That isn't right, is it? Classloaders can chain, right, so the webapp starts in its private classloader, uses several pods which each loads through its own classloader... as I understand, your classloader takes its permissions and so on from its parent loader.

If the framework unloads your webapp, it kills off the loader that loaded it and thereby any further ones it loaded. At least that's how I understood it to work.

So far as I know, there's not really a downside to classloader-per-pod, and there's some upsides like being able to unload/reload at the pod level if you need to for some reason.

Could certainly be framework issues I don't know about; but unless somebody knows better I think we need to be try it and see how it works.

tcolar Sun 13 Dec 2009

You are right, they can chain. But if the pod classloader always delegate to the system classloader, then you can have issues where two applications deploy use the same pod, and you run in confusing issues

If duplicated classes in the classloader and what not, that's why having an "application" level classloader in between is useful (in Java at least).

Maybe that's what repos are first, I didn't think of them at a unit of deployment but then again haven't read much about it.

Anyway I don't know exactly what Brian & Andy plan are, personally I would like to see it possible to deploy a bunch of pods together as an application.

Also I think It it's possible it would be VERY cool if that deployment bundle could be dropped in a JVM and work as is, so if possible at all, i'd love to see that happen.

As a matter of fact here is Ted Neward's quote (twitter) shortly after trying out Fan:

The "pod" mechanism is a tad strange though--the pod can't be executed except within the Fan installation directory structure?

ivan Mon 14 Dec 2009

My opinion is that classloader-per-pod is good approach, and one of the benefits is handling different versions of the same pod in the same repo in a natural way. So, application can use two different third-party pods where each of these pods require its own version of the same pod. For cases when unit of deploy is bigger than pod (i.e. webapps), this unit of deploy can have its own classloader, as Kevin mentioned

lbertrand Mon 14 Dec 2009

I agree with tcolar and Ted Neward comment... The repo concept is too much of a developer concept ala maven - where to develop your pod(s), how they access common other libraries, resolving dependencies, ...

There are not in my mind a end user deployment unit at all and I think this concept is too absent from the Fantom distribution...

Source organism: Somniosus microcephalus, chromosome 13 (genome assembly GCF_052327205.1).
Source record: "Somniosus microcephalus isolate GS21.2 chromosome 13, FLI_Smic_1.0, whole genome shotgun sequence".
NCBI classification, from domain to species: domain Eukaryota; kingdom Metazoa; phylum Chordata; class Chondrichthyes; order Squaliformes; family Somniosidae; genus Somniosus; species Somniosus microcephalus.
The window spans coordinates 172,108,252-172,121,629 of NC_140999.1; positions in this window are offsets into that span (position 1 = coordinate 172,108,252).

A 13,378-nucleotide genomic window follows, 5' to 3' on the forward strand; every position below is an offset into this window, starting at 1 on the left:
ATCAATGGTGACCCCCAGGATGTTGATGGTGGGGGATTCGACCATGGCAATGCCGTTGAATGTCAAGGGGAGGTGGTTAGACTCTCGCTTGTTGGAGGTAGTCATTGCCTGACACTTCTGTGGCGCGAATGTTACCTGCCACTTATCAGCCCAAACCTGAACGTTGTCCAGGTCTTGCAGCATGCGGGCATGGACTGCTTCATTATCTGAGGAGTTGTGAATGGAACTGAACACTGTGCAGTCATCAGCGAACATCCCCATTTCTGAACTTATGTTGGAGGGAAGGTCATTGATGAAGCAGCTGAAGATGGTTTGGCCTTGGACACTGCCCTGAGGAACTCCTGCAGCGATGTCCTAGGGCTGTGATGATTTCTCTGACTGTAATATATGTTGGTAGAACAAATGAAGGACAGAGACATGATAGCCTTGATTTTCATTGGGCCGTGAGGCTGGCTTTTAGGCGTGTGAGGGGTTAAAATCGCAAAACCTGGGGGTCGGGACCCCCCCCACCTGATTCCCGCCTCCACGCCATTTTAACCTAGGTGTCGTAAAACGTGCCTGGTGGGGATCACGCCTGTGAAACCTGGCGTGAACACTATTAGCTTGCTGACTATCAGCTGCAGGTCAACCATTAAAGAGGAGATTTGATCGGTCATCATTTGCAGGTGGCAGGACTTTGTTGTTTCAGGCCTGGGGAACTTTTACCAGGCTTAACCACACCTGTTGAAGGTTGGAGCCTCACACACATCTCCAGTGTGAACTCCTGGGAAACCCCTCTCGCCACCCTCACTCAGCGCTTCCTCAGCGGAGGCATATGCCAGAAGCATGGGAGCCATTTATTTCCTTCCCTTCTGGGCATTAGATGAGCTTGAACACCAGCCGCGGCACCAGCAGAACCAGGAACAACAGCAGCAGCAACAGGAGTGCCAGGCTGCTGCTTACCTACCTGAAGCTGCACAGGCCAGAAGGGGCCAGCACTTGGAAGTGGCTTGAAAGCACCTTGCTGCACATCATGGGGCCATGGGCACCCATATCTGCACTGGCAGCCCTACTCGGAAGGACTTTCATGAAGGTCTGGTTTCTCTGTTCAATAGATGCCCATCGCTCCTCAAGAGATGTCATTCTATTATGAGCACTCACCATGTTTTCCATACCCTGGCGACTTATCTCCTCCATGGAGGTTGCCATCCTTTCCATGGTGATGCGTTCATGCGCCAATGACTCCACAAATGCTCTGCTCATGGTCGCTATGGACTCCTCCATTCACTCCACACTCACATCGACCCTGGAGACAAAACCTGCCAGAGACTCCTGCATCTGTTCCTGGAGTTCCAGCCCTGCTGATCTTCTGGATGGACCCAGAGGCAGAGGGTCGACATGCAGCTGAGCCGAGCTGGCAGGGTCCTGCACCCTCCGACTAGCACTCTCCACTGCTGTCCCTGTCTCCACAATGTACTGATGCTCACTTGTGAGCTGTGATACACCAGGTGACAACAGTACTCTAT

I would like to see something part of the build script that will create a unit of deployment based on your development repo, resources, dependencies, ... that can then easily be runned by a freshly installed Fantom distribution (perhaps a stripped down version of it - just for end user runtime) from anywhere, or better, directly run by the jvm or .net platform - but that will mean always distributing sys.jar in every unit of deployment.

brian Tue 15 Dec 2009

Promoted to ticket #867 and assigned to brian

At this point repos are just a convenient way to organize code on the disk. I'd rather not start baking more semantics into repos since we already have as pods the fundamental unit of modularity.

Independent of other ways we might enhance deployment, I don't think I heard any nays on a classloader-per-pod. So I'll try to prototype this soon, probably move FanClassLoader into a new package like fanx.env and stub out a FanEnv class with the hooks to make bootstrap more pluggable (such as a classloader factory).

andrey Tue 15 Dec 2009

It's awesome to see such a movement in modularity area, as for non-OSGi containers, such as JEE, I believe classloader-per-pod would work really fine:

As I understand the main question for Fan is single classloader vs. many classloaders.

For Fantom embedding case (running within Java containers), which has many classloaders and own modular system, single Fantom classloader will not work, cause we'd need to flat environment's classloading: make all required (for FFI) classloaders in the environment available to FanClassLoader, which is

* hard (at least because good container will hide all the classloading internals, and that's fine); * or impossible in general case (just consider two different versions of the class with same FQN running in different web-apps). * also I guess such design would look just terrible